On Labor Day weekend in early September, thousands of people will converge in Nevada’s Black Rock Desert. Somewhere near the center of this awesome space – reputedly the largest flat expanse of land in North America – they will erect a giant effigy. The Burning Man, as it is called, will tower over a spontaneous community, a miniature civilization complete with clubs and cabarets, several radio stations, and a daily newspaper, The Black Rock Gazette. The masthead motto of this journal sets the tone of the ensuing weekend. “Welcome to Nowhere”, it reads, “Its name is whatever you name it. Its wealth is whatever you bring it. Next week it will be gone, but next week might as well be never. You are here now”.
Throughout the festival that follows, people indulge their whims and creative impulses. However they choose to express themselves – through costumes, dance, sculpture, or the construction of elaborate theme camps – they are encouraged to do so in an environment where distinctions like “professional” and “amateur” or “audience” and “spectator” soon become meaningless. By day the campground is a colorful community of tents and fantastic shelters with flags and banners flying in the wind. By night it is transformed into a dreamscape as artists craft light, sound, neon, and the primal element of fire into luminous spectacles.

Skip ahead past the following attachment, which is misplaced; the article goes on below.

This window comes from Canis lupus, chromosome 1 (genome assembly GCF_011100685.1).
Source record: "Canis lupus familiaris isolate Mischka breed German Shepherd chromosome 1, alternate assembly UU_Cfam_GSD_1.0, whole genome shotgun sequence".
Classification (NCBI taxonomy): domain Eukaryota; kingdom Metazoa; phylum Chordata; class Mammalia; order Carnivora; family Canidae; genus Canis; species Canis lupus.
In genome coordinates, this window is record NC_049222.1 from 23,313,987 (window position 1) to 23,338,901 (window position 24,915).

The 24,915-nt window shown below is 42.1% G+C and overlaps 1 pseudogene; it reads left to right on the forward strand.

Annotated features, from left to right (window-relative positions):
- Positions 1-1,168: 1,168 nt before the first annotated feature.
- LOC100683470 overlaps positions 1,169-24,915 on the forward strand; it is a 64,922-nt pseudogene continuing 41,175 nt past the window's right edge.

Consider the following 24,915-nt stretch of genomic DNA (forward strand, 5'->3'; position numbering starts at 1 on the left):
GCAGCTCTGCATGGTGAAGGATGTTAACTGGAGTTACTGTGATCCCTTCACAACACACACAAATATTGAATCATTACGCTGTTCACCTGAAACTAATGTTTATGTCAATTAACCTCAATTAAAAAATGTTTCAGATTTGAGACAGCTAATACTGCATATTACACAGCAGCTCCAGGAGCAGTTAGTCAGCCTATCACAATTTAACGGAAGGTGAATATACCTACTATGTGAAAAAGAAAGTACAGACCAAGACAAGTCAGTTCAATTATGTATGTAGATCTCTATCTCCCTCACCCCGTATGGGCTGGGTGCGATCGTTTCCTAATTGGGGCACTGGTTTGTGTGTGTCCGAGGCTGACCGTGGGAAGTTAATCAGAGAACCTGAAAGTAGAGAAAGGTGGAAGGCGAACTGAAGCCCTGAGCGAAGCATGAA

On the final evening of the festival, participants join in a grand promenade. Dancers bearing torches lead them to the Burning Man along a pathway flanked by monumental spires. Clamor, cries, and high pitched ululations are succeeded by a hush as the four-story figure is ignited. Then a wild pandemonium ensues as lapping flames engulf the torso in a solid sheath of fire. Mounting upward, they ignite a fuse: fountains of fireworks spew out of the giant’s head. Most animate now, at the moment of his demise, he soon shudders, and the three-quarter ton figure comes crashing to the ground.
Organizers shroud the meaning of this celebration in a cloud of calculated ambiguity.
Pressed to explain their intentions, they cite a simple doctrine. “The Project never interferes with anyone’s immediate experience”. Participants are urged to create their own interpretations.